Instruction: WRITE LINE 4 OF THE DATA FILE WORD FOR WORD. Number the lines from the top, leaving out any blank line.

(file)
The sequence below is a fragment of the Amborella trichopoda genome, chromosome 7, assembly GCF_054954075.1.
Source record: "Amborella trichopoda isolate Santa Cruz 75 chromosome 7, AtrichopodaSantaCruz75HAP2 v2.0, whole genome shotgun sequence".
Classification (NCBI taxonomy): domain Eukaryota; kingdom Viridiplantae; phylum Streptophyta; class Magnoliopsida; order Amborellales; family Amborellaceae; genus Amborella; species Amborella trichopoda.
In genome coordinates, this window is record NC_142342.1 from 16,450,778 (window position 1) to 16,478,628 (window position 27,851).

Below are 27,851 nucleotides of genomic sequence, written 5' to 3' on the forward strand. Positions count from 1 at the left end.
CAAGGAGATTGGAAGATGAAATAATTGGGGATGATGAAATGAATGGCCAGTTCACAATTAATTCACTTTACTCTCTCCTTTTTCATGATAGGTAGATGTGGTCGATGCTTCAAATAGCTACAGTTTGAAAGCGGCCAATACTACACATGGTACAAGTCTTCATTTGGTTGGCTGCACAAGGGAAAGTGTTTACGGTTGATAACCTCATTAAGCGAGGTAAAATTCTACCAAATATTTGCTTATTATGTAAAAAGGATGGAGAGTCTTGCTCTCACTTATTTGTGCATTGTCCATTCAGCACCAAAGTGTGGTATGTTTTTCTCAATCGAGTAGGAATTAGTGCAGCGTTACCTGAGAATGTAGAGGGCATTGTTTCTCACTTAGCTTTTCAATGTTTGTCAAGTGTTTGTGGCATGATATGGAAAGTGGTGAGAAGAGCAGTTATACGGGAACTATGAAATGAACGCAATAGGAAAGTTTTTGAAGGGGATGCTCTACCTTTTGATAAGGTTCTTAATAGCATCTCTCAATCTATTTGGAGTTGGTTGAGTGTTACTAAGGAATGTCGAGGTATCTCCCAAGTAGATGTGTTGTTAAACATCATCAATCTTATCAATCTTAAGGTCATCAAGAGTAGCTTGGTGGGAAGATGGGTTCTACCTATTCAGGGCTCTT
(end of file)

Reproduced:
In genome coordinates, this window is record NC_142342.1 from 16,450,778 (window position 1) to 16,478,628 (window position 27,851).